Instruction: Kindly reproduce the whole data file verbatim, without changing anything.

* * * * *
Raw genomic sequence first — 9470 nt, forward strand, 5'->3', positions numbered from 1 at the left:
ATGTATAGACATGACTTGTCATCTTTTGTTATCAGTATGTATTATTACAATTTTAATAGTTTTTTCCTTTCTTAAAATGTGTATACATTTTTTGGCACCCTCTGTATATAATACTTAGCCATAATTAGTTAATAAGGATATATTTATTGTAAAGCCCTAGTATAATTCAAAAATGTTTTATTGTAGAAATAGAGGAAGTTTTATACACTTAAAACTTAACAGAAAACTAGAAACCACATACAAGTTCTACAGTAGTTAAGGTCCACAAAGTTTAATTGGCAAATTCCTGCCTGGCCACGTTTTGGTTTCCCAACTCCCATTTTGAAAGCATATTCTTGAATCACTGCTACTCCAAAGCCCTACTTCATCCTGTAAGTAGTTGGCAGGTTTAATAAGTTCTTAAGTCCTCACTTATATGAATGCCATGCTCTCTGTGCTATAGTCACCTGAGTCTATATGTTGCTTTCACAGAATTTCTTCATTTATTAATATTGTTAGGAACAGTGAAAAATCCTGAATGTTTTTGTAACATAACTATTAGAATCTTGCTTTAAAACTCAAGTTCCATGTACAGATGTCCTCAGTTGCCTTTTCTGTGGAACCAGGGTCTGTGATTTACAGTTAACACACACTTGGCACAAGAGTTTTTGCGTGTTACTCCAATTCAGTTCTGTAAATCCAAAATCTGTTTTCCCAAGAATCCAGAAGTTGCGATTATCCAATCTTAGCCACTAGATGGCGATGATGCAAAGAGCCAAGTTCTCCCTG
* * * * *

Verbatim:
Raw genomic sequence first — 9470 nt, forward strand, 5'->3', positions numbered from 1 at the left:
ATGTATAGACATGACTTGTCATCTTTTGTTATCAGTATGTATTATTACAATTTTAATAGTTTTTTCCTTTCTTAAAATGTGTATACATTTTTTGGCACCCTCTGTATATAATACTTAGCCATAATTAGTTAATAAGGATATATTTATTGTAAAGCCCTAGTATAATTCAAAAATGTTTTATTGTAGAAATAGAGGAAGTTTTATACACTTAAAACTTAACAGAAAACTAGAAACCACATACAAGTTCTACAGTAGTTAAGGTCCACAAAGTTTAATTGGCAAATTCCTGCCTGGCCACGTTTTGGTTTCCCAACTCCCATTTTGAAAGCATATTCTTGAATCACTGCTACTCCAAAGCCCTACTTCATCCTGTAAGTAGTTGGCAGGTTTAATAAGTTCTTAAGTCCTCACTTATATGAATGCCATGCTCTCTGTGCTATAGTCACCTGAGTCTATATGTTGCTTTCACAGAATTTCTTCATTTATTAATATTGTTAGGAACAGTGAAAAATCCTGAATGTTTTTGTAACATAACTATTAGAATCTTGCTTTAAAACTCAAGTTCCATGTACAGATGTCCTCAGTTGCCTTTTCTGTGGAACCAGGGTCTGTGATTTACAGTTAACACACACTTGGCACAAGAGTTTTTGCGTGTTACTCCAATTCAGTTCTGTAAATCCAAAATCTGTTTTCCCAAGAATCCAGAAGTTGCGATTATCCAATCTTAGCCACTAGATGGCGATGATGCAAAGAGCCAAGTTCTCCCTG